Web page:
Machine translation (MT) means the translation of a text by computer with no human involvement and should not be confused with computer assisted translation (CAT). With CAT, a human translator will be assisted by translation software to translate documents. This software creates a memory of translated sentences that are then stored for future use and reference, which maintains consistency and can speed up the translation process.
Research has shown an increase in machine translation use globally, especially with the introduction of Neural Machine Translation (NMT). Neural MT relies on the users to “correct” the MT suggestions, which constantly expands and hones its output. This manual reworking of the MT output is called post editing, and, as we have discovered during our research, this can sometimes take a translator just as long as it would to translate the sentence from scratch in the first place. So that begs the question – when could you use MT?
Another example of when to use MT: You discover that you have a relative living in France, and you need to send them an urgent letter. The problem is you do not know any French at all! A human translator would be your best bet, but you do not have the time, so you type up the letter and request MT into French without post editing, due to time constraints. It would be prudent to add a note to tell them that it was translated with MT so they do not fall off their chair from the gibberish they might be reading! As language professionals, we would always recommend a full post-editing in any circumstance.
Have you ever thought about how vendors are able to provide such quick turnaround times or low costs on their translation projects? Please appreciate the risks associated with “cheap” and “too good to be true” translation solutions! Although we can facilitate clients who require machine translation, we strongly believe that there is no replacement for human translations! It goes back to the old saying, “You get what you pay for!”
As a person who speaks a couple of languages and has lived in multiple countries, I understand the importance that language has on bridging cultures. A translation of a text into another language is one example of that bridging between those two cultures.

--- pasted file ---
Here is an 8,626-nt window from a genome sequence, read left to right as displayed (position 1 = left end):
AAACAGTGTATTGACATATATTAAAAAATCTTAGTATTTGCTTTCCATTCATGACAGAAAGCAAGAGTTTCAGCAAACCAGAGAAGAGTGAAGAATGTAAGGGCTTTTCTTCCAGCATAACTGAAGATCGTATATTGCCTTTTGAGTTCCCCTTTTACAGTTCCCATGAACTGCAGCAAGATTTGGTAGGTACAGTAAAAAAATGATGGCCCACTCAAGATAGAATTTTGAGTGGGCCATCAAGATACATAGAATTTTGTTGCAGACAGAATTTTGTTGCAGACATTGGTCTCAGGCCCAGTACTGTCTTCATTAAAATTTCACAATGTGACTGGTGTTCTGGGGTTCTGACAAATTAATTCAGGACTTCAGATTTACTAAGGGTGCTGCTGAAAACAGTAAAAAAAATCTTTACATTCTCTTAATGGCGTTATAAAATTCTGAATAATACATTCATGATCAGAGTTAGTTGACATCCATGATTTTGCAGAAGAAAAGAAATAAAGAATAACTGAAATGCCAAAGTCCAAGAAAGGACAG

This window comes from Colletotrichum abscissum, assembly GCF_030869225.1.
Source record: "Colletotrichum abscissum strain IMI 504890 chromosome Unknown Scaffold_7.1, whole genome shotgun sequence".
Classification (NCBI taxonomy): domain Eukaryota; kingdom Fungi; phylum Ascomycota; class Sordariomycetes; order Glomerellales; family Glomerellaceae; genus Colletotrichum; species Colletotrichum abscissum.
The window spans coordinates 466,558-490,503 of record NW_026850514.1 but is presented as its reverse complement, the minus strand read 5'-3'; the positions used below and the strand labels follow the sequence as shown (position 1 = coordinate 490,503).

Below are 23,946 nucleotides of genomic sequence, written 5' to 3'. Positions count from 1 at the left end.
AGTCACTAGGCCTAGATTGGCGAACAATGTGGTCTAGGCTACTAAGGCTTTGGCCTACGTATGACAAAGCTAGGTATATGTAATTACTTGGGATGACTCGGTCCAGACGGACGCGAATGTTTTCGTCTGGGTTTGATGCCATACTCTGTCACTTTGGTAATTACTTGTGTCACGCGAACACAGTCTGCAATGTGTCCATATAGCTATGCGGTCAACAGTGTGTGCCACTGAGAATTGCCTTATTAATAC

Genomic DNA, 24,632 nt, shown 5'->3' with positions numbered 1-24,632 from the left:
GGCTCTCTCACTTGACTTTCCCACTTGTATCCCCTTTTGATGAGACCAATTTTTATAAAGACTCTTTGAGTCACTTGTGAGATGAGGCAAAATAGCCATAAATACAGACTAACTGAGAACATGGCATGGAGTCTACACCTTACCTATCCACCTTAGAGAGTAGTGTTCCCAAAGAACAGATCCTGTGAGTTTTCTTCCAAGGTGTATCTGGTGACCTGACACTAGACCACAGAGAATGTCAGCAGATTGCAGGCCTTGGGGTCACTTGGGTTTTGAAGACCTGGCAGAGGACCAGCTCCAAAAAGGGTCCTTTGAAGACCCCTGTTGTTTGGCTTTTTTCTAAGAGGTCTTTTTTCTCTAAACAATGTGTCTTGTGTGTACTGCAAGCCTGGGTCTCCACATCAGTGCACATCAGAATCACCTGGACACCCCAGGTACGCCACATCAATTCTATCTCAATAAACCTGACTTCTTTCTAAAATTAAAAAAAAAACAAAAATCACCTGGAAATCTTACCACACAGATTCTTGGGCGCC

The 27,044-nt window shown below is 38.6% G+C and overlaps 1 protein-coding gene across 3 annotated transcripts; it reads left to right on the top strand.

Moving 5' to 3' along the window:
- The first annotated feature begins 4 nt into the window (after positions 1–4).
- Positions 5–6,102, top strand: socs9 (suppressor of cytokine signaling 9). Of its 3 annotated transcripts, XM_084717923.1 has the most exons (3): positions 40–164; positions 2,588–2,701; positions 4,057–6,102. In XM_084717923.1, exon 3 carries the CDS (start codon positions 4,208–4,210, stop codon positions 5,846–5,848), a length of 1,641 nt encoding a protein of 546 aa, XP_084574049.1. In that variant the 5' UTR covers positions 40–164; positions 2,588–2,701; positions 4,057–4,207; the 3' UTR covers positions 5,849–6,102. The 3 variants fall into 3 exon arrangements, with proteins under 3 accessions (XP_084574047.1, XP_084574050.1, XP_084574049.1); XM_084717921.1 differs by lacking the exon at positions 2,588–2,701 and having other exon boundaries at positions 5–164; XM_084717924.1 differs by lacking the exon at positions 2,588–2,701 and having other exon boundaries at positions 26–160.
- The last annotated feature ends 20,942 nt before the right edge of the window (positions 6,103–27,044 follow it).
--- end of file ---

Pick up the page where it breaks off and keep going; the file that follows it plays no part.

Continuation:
This is what you get with human translations:
CONTEXT: Machines cannot understand context, the subtleties of language or cultural nuances such as slang and dialects. A translator’s knowledge needs to encompass culture, idioms, context, intent, and grammar for both the original (source) and translated (target) language.
DECODING & RE-ENCODING: A translator is trained in decoding the meaning of the source text in its entirety before translating. This requires an in-depth knowledge of the subject matter, grammar, semantics etc. This same in-depth knowledge goes into re-encoding the meaning in the target language. We only use experienced translators who are native in their target language, with extensive knowledge of the subject they are translating about.
FLUIDITY: Imagine a marketing team and the amount of time and effort that goes into designing taglines and the carefully created wording for ad campaigns. What do you think would happen to that text if run through MT and translated? An experienced translator can read the emotion behind the text, recognize the context in which a word is used and are well-versed in finding the most suitable word or phrase in the target language. This results in a concise, fluid text that maintains consistency, as well as its original purpose and style. Our goal as a translation expert is for our customers not to realize the content they are reading is translated. That is where machines fail!
Compare an instruction manual to our first example given earlier. Imagine how long it takes someone to carefully write and organize the content needed to cover all aspects of using a certain piece of equipment? Now imagine translating it with MT. You receive the output and since you do not know the language, you trust it to be correct. Imagine that translated manual out in the field and someone getting hurt due to a mistranslation, while using your machine. Instruction manuals have a long shelf-life and are an important part of your product. You have also spent a lot of time and money investing in the development of your product and writing all related materials. It really took a team to get the product ready for release.
The same effort should be made on the translated versions that will be accompanying your product globally. Why risk your brand reputation by using MT to produce something of sub-par quality? Why in the final stages are you and your team ok with cutting corners that will leave a lasting impression on your brand?
Working with a professional language provider will preserve all of your efforts and really connect you with your new audience. Don’t throw away all of that work by not giving your translated content the attention it deserves as you step into a new global market. We are fully insured and bonded in the US to protect you and your company legally.
We are not just a translation provider; we are a solution provider. As your partner in language solutions, we are here to help you. Work with a pro!
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